During my curiosity driven research about Mr Bowen’s life, I came across many facts and stories and it seems difficult to tell apart the myths from reality. However it is undeniable that Tom Bowen was an extraordinary man, with a true healing gift!
Thomas Ambrose Bowen, was born on April 16, 1916, and was the third child and only son of William and Norah Bowen, who had emigrated to Brunswick, Victoria, Australia from Wolverhampton, England.
According to his younger and only remaining sister, Agnes, Tom wanted to become a doctor. Bowen's teen years were set in the midst of the great depression of the 1930's and his father, William Bowen, chose to pay off business debts rather than fund Tom's medical education. Tom left school after the eighth grade (probably at age 14) and entered the labour force, first as a milk carter, then as a general hand at the woollen mills. For a while he worked as a carpenter, his father's trade.
Bowen was very athletic; according to his long-time secretary and business manager Rene Horwood, the only sport he didn't engage in was wrestling. He loved swimming, umpiring cricket on Saturday afternoons, and playing lawn bowls. Tom also ran a boys' club with the Salvation Army, which involved a lot of athletics.
Tom was married at the age of 25 to Jessie McLean at the Salvation Army, Ringwood in 12 September 1941. They first lived with Tom's parents who had moved to Geelong, Victoria (large provincial town). Tom and Jessie had three children, Pam, Barry and Heather. In Geelong, Tom worked on the wharves and then at the Geelong Cement Works as a general hand. There is some strong likelihood that Tom's interest in sports, coaching young players and helping with their injuries, was pivotal in his development of manual techniques.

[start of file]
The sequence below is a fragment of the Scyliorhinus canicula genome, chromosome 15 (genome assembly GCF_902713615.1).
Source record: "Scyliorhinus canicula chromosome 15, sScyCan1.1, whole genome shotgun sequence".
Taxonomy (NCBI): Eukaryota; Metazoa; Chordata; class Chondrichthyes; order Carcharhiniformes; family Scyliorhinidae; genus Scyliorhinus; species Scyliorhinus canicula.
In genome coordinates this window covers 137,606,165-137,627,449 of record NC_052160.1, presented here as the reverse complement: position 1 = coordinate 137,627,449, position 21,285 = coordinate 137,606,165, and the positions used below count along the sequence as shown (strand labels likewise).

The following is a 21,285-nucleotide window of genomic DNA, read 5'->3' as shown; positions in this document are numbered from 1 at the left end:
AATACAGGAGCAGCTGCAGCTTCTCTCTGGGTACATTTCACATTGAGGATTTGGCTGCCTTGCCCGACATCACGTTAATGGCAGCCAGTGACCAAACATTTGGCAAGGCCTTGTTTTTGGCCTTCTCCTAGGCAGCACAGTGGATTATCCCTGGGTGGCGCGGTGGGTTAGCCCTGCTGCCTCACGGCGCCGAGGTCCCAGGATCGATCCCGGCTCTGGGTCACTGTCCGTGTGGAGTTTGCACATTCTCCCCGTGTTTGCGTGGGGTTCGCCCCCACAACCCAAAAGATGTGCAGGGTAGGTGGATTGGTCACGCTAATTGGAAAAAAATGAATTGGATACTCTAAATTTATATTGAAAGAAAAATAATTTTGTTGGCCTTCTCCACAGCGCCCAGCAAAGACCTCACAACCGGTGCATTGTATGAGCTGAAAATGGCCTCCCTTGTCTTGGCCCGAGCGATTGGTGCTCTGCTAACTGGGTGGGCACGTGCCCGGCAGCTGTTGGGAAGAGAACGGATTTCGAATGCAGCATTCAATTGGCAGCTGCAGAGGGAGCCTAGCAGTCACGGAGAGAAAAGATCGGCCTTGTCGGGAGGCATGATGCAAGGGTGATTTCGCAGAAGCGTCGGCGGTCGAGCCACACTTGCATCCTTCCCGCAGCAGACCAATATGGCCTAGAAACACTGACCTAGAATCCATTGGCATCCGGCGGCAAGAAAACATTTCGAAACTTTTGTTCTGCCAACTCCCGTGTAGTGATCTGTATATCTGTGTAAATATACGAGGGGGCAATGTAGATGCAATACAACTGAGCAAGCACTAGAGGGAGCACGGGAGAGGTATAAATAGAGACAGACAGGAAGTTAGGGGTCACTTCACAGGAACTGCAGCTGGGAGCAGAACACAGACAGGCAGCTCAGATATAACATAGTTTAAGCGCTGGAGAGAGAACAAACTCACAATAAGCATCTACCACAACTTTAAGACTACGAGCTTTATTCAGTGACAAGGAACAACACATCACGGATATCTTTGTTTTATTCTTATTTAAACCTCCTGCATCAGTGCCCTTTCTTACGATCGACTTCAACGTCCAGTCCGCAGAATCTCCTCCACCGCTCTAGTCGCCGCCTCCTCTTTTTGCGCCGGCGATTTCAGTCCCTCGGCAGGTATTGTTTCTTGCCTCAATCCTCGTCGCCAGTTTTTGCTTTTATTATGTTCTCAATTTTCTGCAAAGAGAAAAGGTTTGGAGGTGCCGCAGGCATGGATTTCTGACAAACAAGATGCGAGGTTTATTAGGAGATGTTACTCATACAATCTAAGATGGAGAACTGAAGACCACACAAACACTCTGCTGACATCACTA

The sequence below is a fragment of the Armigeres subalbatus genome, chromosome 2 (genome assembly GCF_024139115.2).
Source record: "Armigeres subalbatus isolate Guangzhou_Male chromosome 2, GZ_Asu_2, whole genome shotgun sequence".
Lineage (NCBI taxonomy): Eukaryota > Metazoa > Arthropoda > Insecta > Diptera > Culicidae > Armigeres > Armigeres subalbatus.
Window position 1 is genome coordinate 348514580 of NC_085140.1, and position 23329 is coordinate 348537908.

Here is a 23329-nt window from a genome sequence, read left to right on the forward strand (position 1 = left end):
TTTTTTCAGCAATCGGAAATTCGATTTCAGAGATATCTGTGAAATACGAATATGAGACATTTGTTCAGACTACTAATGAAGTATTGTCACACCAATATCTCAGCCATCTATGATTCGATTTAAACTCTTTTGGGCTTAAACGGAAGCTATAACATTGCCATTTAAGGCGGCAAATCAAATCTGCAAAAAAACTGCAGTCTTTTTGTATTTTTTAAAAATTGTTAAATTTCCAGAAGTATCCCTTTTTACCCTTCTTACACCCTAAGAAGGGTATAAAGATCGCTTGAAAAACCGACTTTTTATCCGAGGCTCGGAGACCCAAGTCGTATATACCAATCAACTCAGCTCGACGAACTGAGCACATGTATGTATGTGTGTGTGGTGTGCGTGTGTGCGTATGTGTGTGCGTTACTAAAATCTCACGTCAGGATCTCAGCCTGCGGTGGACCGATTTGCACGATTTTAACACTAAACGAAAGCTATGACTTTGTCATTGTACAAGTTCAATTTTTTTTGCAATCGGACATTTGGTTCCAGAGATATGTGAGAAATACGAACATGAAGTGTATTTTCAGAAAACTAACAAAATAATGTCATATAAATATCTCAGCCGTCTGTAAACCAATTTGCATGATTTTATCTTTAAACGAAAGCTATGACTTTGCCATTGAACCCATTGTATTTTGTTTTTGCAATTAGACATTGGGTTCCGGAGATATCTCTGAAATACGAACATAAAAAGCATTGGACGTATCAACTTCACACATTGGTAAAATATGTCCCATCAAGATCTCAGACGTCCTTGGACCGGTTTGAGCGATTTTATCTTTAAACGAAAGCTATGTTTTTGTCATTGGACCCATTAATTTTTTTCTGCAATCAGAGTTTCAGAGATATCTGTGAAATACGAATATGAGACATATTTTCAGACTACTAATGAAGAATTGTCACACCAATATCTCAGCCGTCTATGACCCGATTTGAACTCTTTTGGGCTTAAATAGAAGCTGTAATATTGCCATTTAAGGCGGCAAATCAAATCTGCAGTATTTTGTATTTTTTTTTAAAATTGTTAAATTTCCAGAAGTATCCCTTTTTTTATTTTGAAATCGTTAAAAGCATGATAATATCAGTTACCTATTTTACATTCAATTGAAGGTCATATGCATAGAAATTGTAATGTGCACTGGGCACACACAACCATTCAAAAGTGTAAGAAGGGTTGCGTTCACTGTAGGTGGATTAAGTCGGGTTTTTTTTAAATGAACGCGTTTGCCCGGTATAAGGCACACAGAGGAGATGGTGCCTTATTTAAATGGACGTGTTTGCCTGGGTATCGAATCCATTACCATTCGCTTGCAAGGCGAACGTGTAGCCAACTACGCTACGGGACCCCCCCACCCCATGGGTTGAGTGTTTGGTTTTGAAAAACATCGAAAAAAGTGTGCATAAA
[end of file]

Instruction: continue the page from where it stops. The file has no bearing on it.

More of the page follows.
He was very interested in the nervous system, claiming to be able to feel nerve vibrations. At one point early in his career, Tom had volunteered for a year or so at a hospital clinic, massaging polio patients. Perhaps this was part of the proving ground to developing his techniques. By observing and working with people whose nervous systems were systematically failing, he could get a better sense of how they were meant to function in the first place. Once Mr. Bowen went into serious practice, his reputation grew quickly.
Since he never wrote anything about his work, we are left with what Oswald Rentsch observed during his apprenticeship at Bowen's clinic and several theories, based largely on observation, physiological reactions and mechanisms and systems affected. A tremendous amount of work has gone into this process, a tireless quest for understanding and perfecting this wonderful technique!
His life story is truly gripping! Charity and kindness was at the core of his existence and he was constantly driven to learn and perfect new ways to help those in need, from the drunken and poor to the very rich and famous; from the little pain to the desperate cases.
Please learn about how he treated his wife’s asthma, about the heartache about him being rejected by the Australian Academy of Osteopaths and how in spite this, he thrived and had an 88% success rate with over 280 patients a week!!!
Find out about how when his health deteriorated and how even when hospitalized and in a wheelchair, he remained committed to help all those around him!
Read about Tom Bowen’s incredible life story HERE. It is a fascinating read and the author, Bruce Thomson, did a lot of diligent research to put it all together!
In the world today there are variations of the original technique, yet the principals remain the same. Bowen goes by the popular names of Bowen Technology, Bowtech, The Bowen Technique, Bowenwork®, Fascial Therapy, Smart Bowen, Fascial Bowen and Fascial Kinetics.
Reminiscent of the technique itself are the newer modalities like Neurostructural Integration Technique (NHT) and Vibromuscular Harmonization Technique™ (VHT).
Read more about Tom Bowen and his legacy.